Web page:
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Hot Commodity

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SPORTS
August 8, 1989 | BY RAY DIDINGER, Daily News Sports Writer
Randall Cunningham is hot. Very hot. Not just football hot, but marketing hot. Media hot. Superstar hot. It is hard to say just when it happened, but at some point in the last year the Eagles' dashing, young quarterback crossed over the line between football player and folk hero. Now Cunningham is doing what all good folk heroes do in the '80s: He is cashing in. He is doing commercials. He is selling his face on posters and T-shirts. He is hosting TV and radio shows.
SPORTS
January 17, 2014 | BY LES BOWEN, Daily News Staff Writer bowenl@phillynews.com
BILL LAZOR certainly became a hot commodity after presiding over Nick Foles' development, a huge key to the Eagles' turnaround in the first season under Chip Kelly. Lazor, Kelly's quarterbacks coach, was officially named the Dolphins' offensive coordinator yesterday, a day after it was reported he was the Lions' first choice for that job. Lazor chose Miami and Ryan Tannehill over Detroit and Matt Stafford. "Bill is an accomplished coach and will be a great addition to our coaching staff," Dolphins coach Joe Philbin said in a statement released by the team.
SPORTS
May 5, 1994 | By Gwen Knapp, INQUIRER STAFF WRITER
Richard Dent is wearing a much higher price tag than the Eagles expected when they invited him to Veterans Stadium for contract talks this week, personnel director John Wooten said yesterday. "We were surprised," Wooten said. "Actually, shocked might be a better word. " Wooten said he and other club officials were still very interested in Dent, 33, a free-agent defensive end who won raves from coach Rich Kotite during his visit Tuesday. "We think it's a good fit," Wooten said.
NEWS
August 9, 1992 | By Diane Struzzi, INQUIRER CORRESPONDENT
In Barcelona they're a hot commodity - coveted by collectors and known to sell for the hefty price of $150. Only an estimated 10,000 of them are circulating around the Olympic Village in Spain. Carrying caricatures of Charles Barkley, Michael Jordan and the like, they're as good as travelers' checks. They reportedly have been traded for hotel rooms and other essentials. They are brass pins, the size of a large postage stamp, that commemorate the members of the U.S. Olympic basketball team - the Dream Team.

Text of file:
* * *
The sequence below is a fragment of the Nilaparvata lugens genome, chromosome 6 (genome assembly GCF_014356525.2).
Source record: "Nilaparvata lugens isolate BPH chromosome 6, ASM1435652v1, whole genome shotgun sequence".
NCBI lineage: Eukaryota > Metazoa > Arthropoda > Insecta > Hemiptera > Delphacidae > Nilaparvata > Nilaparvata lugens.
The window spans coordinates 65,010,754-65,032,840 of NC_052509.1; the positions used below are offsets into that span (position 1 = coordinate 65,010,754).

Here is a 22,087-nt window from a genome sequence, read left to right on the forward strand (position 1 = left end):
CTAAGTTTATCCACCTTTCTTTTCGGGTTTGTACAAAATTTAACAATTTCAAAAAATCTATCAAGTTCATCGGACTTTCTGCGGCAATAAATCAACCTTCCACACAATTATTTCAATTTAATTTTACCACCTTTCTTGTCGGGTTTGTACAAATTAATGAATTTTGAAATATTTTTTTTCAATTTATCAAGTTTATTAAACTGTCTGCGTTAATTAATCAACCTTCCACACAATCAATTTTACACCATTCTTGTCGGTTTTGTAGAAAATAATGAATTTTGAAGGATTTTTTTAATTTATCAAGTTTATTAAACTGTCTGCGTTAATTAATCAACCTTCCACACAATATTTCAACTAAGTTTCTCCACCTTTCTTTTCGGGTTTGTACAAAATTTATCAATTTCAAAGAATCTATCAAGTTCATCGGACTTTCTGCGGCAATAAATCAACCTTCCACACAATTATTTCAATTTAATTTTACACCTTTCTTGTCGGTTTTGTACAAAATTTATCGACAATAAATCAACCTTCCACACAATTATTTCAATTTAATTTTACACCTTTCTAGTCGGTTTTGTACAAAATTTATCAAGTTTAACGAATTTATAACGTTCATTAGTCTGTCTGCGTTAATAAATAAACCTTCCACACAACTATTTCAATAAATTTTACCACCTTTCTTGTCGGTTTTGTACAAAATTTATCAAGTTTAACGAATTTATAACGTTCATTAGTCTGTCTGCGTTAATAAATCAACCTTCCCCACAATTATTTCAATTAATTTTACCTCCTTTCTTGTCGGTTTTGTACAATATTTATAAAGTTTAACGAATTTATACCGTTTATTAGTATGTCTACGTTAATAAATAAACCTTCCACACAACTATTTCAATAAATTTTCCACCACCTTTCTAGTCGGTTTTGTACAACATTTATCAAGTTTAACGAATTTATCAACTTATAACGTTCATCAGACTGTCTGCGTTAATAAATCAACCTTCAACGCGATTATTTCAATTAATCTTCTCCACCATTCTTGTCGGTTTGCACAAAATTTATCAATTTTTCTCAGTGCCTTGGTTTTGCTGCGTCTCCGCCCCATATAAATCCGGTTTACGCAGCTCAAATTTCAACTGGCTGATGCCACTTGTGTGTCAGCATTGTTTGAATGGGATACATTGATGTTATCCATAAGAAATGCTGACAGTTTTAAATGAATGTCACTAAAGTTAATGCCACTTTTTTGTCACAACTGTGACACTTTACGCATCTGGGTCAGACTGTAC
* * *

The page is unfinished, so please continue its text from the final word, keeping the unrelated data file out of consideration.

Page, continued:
NEWS
November 20, 2002 | By Larry Eichel
For the party that's out of power, off-year elections often serve to transform someone into a hot commodity for the next presidential election. Sometimes it's an individual who wins overwhelming reelection in an important state, as George W. Bush did in Texas four years ago. Or whose campaigning gives a decisive boost to other candidates around the country. No such person emerged for the Democrats this year. If anything, the 2002 results served only to diminish several of the usual suspects.
SPORTS
March 23, 1989 | By Paul Domowitch, Daily News Sports Writer
Everyone wants to be wanted. And if Mike Gminski had waited just a few more months, he would have been one of the most wanted men in the NBA. As the cream of this season's crop of unrestricted free agents, he would have had a sizable percentage of the league's general managers standing in line waiting to whisper $weet nothing$ in his ear. But there are more important things to the 76ers' center than spending the summer having his ego massaged...
ENTERTAINMENT
August 19, 1989 | By Hank Gallo, New York Daily News
To hear Richard Jeni tell it in his upcoming Showtime special, airing tonight at 10, he's not too fond of, among other things, game shows, naked men in locker rooms, Midwesterners and health clubs. For a guy with such diverse dislikes, then, it's not such a surprise to hear that he always considered himself an outsider. Take, for instance, this high school recollection: "I was too much of a street kid to hang out with the student government/ football people," he informs, "but not enough of an idiot to be with the drugged-out, let's-beat-up-the-other-people guys.